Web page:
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Now, hypoxic dead zones are appearing across the globe, and many are growing in size each year. For coastal communities that rely on fishing for income and trade, hypoxic zones can be devastating. Scientists are still researching the long-term impacts of dead zones, but there is one thing they know for sure: without swift action to reduce global temperature rise, these zones will continue to grow, and many may become permanent.
Highway to the Dead Zone: “It’s one of the horsemen of climate change in the sea,” Oregon State University researcher Francis Chan told The Washington Post. “And that’s because the water that we get is lower in dissolved oxygen than it used to be.”
The National Oceanic and Atmospheric Administration (NOAA) tracks hypoxic zones and notes that their onset comes earlier, and they move closer to fisheries and coasts each year. Experts fear that by late August, usually the peak of the hypoxic season, the 7,700-square-mile area will have grown much more significant, potentially breaking the record of 8,776 square miles set by the Gulf of Mexico hypoxic zone 2017.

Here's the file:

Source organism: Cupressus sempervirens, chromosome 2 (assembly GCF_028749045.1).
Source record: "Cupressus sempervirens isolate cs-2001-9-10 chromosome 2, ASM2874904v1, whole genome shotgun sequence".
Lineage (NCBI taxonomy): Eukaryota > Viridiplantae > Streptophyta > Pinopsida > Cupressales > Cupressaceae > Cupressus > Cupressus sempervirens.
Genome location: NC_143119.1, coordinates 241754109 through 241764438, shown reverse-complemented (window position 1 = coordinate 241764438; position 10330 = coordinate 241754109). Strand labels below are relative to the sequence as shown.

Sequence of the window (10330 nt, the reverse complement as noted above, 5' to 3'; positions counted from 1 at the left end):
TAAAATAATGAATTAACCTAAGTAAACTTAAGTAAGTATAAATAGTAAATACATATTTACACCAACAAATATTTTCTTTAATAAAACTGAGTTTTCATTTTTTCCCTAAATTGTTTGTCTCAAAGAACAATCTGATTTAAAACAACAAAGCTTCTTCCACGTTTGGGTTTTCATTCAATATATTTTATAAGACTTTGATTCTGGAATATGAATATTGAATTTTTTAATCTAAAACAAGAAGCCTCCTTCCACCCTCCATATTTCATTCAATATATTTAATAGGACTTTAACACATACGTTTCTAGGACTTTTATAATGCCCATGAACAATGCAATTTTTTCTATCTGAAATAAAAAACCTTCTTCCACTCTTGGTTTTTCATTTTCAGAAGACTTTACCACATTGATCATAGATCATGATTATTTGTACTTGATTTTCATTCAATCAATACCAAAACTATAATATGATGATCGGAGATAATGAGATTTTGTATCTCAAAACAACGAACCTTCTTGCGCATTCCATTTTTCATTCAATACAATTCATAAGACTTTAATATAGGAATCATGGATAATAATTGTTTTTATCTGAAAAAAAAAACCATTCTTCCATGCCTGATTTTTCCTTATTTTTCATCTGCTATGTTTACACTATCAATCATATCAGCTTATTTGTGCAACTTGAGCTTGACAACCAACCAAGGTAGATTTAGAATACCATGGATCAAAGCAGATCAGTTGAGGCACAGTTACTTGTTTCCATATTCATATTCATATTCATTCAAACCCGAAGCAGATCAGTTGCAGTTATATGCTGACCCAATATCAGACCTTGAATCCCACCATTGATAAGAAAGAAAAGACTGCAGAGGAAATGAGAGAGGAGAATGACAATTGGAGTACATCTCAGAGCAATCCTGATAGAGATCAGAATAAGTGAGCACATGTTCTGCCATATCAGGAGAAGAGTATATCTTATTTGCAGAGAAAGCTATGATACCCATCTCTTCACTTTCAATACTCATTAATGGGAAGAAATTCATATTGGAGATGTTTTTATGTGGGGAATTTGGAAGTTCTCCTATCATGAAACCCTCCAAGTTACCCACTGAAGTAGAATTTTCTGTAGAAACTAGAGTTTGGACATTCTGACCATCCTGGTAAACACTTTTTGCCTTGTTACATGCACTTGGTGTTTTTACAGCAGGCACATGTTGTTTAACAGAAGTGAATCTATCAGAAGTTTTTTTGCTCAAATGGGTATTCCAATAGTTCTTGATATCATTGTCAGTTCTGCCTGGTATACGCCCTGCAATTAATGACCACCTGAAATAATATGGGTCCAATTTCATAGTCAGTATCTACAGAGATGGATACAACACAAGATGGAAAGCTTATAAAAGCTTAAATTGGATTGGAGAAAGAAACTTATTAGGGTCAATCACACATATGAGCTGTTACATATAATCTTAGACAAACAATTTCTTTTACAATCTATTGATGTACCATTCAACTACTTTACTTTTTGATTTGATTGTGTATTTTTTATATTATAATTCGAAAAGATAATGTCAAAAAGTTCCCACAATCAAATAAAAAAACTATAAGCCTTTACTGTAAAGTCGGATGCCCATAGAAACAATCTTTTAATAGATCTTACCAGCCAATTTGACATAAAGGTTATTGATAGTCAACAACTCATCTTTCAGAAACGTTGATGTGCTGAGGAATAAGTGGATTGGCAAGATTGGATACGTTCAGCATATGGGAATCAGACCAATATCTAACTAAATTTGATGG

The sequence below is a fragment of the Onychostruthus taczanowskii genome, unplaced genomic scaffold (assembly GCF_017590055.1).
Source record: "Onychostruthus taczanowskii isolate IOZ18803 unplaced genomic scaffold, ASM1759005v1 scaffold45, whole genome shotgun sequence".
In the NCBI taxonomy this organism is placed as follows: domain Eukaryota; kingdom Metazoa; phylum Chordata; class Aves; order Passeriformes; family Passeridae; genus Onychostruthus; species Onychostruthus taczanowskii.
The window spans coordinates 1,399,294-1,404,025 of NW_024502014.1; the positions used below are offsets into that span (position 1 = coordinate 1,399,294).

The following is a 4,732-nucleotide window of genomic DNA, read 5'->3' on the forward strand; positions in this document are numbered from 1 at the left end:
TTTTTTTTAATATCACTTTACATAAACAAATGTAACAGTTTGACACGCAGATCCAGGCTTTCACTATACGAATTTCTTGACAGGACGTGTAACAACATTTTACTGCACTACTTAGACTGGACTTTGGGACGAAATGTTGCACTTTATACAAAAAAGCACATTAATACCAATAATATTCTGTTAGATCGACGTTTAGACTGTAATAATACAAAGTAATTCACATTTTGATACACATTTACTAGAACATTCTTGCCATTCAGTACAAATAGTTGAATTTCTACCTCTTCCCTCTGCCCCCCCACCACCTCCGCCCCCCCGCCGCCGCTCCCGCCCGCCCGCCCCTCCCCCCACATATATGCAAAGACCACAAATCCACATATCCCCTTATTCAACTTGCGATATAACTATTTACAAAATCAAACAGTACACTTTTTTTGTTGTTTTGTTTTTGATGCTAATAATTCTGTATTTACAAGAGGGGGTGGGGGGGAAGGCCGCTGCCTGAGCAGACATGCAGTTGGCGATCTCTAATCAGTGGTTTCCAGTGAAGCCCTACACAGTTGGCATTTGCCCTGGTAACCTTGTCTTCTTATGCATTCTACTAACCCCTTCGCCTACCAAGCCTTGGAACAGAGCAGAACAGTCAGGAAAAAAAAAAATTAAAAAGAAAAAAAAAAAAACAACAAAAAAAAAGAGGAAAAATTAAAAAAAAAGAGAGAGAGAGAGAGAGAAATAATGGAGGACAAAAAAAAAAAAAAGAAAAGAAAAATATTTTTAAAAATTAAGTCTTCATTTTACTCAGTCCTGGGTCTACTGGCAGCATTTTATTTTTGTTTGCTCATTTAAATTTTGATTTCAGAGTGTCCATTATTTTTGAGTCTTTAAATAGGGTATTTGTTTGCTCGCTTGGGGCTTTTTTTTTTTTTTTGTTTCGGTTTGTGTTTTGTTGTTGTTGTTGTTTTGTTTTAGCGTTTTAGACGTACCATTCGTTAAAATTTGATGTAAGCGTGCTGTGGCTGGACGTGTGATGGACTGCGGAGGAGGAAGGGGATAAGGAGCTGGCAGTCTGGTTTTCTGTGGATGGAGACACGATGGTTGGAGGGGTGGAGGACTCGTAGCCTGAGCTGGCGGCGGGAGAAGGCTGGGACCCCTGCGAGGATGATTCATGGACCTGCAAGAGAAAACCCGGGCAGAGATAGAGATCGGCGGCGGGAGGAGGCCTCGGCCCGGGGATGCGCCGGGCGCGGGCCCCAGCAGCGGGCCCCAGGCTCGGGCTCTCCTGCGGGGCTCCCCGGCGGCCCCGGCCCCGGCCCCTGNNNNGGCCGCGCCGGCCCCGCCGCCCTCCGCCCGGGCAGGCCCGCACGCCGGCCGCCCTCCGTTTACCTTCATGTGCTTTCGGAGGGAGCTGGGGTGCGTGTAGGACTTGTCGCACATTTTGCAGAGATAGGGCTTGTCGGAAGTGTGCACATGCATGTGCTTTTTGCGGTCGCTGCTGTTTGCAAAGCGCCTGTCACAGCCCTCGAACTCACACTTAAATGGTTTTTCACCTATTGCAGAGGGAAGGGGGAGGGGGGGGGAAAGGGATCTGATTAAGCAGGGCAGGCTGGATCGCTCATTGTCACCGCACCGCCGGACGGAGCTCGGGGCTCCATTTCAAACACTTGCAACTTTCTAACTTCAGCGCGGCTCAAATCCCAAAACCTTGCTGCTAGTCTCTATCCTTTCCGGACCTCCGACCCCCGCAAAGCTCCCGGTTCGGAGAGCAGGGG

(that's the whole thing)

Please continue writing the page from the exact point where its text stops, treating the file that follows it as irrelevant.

“We’re still trying to figure out how large this is going to be,” said Richard Feely, senior scientist at the Pacific Marine Environmental Laboratory of NOAA. “Right now, we’re anticipating there could be impacts on crabs and fish that live at the bottom.”
Chan says the key to monitoring and mitigating hypoxic zones is partnering with local communities. He’s joined forces with crab fishers to place sensors in crabbing gear that can collect data on oxygen levels and notify fishers of danger to their catch. “The partnership between commercial fishermen and these researchers is the easy solution to getting that data,” said second-generation Oregon fisherman Aaron Ashdown. “We’re out there, if not every day, so we get to see things that most other people don’t get to see.” This year’s 12-million-pound crab haul has been below the usual average of 17 million pounds.
Experts hope that climate mitigation will protect the long-term health of fisheries and coastal communities. “It’s concerning because if we’re starting to see it earlier, then we’re starting to see it impact more of the catch, more of the landings for that particular season,” said Tim Novotny, the spokesman for the Oregon Dungeness Crab Commission.
“And if that’s a trend that is going to continue, we need to know about it. The more data we can get from research, the better we are to be prepared and dealing with these sorts of events.”
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